By MICHAEL PERKINS
ONE OF THE KEY CHALLENGES IN SHOOTING WITH TELEPHOTO LENSES (and there are many) is in executing a stable shot. Simply stated, at the upper range of a lens’ magnification, there is an exponential increase in camera shake, with the usual remedies being either a more solid grip by the shooter or the use of a tripod, depending on the prevailing conditions. However, another problem, one that is much harder to either anticipate or control, can render images soft or blurry, despite the shooter’s best preparation, and that is the dread disease known as heat shimmer.
A long zoom means focusing over great distances, all of which might be experiencing the release of heat at the same time, blurring detail, and making straight lines look like they were drawn by a drunk monkey armed with a half-melted crayon. The result is a marked degradation in the image, especially at zoom ranges above around 300mm. Mind you, unstable air is just one of several challenges that plague telephoto shots. There is the loss of light as you zoom in, the size and efficiency of the camera’s sensor, even inconsistent color rendering. The raw truth is that heat shimmer is next to impossible to plan for, and, once in your master image, impossible to remove. The only real question is, in a particular picture, is whether you can live with it.
The topmost shot of the copper-topped tower of the iconic Bullock’s department store building on Wilshire Boulevard in mid-town Los Angeles, which I shot with a Nikon Coolpix P900 “superzoom” at around 650mm, shows this crummification effect at its worst. To be sure, decades of air pollution and weather have reduced the sharper edges of the tower appreciably since the 1930’s, but, as you can see from the stock image just above, I have paid the price for zooming across several hot rooftops and reflective surfaces that are all adding to the already compromised sharpness. It’s always hard to get the top of the Bullock’s building from street level, and so I used the occasion of an upper-floor hotel window to go for broke, and “broke” is pretty much what I got. And, yes, we could also argue that I should have shelled out three or four thousand dollars for a dedicated zoom with better optics, but as I have foolishly chosen food and clothing over a third mortage for a lens of such nature, we’ll stick a pin in that discussion.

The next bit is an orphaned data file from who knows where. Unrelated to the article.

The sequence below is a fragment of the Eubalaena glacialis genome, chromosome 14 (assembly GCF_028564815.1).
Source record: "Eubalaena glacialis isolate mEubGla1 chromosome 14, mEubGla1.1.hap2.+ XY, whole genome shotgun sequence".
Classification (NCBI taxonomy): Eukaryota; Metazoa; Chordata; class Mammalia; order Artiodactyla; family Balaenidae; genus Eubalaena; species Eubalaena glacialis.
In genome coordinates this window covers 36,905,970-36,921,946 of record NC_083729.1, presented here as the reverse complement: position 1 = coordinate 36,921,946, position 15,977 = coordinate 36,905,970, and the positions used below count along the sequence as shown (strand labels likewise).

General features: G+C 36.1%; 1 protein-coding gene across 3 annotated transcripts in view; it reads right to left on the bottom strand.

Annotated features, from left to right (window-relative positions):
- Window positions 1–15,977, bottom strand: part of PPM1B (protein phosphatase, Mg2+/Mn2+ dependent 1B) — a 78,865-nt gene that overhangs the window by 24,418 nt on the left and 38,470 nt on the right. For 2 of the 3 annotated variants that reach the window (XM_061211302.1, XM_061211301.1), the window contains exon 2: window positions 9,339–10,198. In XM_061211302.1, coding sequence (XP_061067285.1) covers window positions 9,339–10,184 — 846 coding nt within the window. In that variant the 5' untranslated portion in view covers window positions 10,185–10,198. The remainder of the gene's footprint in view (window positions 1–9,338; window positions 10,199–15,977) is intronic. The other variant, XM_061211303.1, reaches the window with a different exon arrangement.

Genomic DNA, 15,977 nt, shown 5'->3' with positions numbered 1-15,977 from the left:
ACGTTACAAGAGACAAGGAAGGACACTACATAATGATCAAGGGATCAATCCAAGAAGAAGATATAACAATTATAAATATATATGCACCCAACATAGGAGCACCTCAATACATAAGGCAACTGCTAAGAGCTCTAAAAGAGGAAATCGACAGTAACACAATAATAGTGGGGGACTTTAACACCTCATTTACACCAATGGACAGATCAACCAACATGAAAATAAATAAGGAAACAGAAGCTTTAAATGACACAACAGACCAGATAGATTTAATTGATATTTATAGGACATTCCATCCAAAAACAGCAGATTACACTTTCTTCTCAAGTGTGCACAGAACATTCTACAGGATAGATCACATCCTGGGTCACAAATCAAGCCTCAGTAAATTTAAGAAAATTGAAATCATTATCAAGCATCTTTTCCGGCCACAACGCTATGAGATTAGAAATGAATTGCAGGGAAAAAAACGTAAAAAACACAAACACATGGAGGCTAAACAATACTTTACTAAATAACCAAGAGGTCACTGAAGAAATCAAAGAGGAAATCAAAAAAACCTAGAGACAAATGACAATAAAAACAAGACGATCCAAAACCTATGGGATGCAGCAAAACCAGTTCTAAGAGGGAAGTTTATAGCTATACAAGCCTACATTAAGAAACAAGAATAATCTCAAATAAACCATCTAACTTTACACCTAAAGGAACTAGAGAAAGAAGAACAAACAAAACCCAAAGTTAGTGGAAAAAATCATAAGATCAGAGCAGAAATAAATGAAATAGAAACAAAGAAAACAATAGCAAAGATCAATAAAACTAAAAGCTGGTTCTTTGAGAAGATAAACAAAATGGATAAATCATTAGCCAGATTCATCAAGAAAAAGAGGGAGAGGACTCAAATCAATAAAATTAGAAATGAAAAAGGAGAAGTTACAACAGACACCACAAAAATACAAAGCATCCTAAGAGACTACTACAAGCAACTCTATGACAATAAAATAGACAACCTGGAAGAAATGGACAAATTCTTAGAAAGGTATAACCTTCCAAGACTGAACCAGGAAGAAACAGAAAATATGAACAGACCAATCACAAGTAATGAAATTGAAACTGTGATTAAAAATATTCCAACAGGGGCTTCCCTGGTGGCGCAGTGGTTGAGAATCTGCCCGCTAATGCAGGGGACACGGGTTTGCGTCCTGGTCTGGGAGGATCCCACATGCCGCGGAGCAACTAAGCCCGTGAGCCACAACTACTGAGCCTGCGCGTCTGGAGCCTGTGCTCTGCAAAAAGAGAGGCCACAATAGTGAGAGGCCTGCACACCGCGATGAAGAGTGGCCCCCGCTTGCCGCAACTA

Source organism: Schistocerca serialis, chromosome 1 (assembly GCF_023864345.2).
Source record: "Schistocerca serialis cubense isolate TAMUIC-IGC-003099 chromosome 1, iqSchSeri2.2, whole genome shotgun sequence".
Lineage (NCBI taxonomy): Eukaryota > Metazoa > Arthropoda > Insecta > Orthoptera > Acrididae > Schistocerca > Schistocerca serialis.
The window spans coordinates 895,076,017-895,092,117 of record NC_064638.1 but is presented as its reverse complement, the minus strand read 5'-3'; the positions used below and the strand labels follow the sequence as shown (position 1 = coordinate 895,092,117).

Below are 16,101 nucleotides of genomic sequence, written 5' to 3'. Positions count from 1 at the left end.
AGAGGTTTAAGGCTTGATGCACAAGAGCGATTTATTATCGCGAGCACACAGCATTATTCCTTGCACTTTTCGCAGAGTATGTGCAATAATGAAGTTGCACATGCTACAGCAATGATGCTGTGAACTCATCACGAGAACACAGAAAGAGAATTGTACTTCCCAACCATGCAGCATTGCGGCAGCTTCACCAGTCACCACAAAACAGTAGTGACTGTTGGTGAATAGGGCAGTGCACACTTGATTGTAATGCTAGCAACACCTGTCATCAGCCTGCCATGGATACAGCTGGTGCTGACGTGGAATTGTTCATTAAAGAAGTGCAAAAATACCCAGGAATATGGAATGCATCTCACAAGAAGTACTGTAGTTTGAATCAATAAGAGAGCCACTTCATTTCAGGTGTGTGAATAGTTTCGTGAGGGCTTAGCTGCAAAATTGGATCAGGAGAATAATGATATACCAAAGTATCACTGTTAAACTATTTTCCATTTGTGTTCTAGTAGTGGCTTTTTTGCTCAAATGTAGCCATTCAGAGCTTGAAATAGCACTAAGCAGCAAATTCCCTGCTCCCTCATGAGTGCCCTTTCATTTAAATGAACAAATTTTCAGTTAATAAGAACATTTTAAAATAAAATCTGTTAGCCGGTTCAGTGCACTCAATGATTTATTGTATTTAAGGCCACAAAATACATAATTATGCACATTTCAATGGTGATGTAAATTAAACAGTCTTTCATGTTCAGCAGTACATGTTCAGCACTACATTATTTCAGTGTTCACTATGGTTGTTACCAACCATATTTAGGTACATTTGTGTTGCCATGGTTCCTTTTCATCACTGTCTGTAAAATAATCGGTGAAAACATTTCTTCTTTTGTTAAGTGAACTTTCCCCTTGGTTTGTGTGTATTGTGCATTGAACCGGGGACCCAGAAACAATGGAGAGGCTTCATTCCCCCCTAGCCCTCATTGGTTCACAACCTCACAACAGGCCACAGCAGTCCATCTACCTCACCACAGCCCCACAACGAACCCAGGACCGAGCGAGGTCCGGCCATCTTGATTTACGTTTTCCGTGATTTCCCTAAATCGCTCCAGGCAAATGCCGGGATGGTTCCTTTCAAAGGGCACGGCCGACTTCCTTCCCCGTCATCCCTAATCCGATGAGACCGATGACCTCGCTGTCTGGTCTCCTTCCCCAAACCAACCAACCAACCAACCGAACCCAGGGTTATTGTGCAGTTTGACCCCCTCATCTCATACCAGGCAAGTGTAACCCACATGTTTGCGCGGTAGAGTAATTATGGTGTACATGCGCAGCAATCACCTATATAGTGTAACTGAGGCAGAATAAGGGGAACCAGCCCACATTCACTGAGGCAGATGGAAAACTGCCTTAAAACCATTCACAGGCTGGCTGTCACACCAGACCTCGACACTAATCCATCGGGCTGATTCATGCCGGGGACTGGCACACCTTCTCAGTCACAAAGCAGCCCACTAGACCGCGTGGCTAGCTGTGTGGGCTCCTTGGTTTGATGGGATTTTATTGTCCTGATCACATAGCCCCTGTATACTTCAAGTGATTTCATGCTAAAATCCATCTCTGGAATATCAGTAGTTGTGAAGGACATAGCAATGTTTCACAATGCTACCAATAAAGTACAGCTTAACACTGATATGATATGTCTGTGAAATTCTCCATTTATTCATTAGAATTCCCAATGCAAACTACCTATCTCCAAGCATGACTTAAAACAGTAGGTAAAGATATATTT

The clearest cause of the overall softness of my shot lies in the heat shimmer factor, which may or may not have been better or worse had I waited for another time of day. Sadly, despite all our craft and cleverness, fate still packs plenty of uncertainty into the process of making images, and this time around, it bit me squarely in the rear quarters. But it’s like they say: if you can’t take the heat, get out of the hotel window…..